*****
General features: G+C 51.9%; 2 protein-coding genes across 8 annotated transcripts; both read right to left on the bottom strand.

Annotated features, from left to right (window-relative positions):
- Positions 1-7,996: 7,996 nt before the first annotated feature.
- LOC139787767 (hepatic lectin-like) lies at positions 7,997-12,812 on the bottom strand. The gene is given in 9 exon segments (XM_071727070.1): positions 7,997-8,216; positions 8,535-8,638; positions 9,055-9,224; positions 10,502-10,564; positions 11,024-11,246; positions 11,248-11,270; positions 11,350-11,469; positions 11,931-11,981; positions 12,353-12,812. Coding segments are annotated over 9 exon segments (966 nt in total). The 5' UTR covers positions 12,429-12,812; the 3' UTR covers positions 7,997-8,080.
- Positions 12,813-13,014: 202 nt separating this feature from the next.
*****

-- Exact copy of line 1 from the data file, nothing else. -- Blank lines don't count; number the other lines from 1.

General features: G+C 51.9%; 2 protein-coding genes across 8 annotated transcripts; both read right to left on the bottom strand.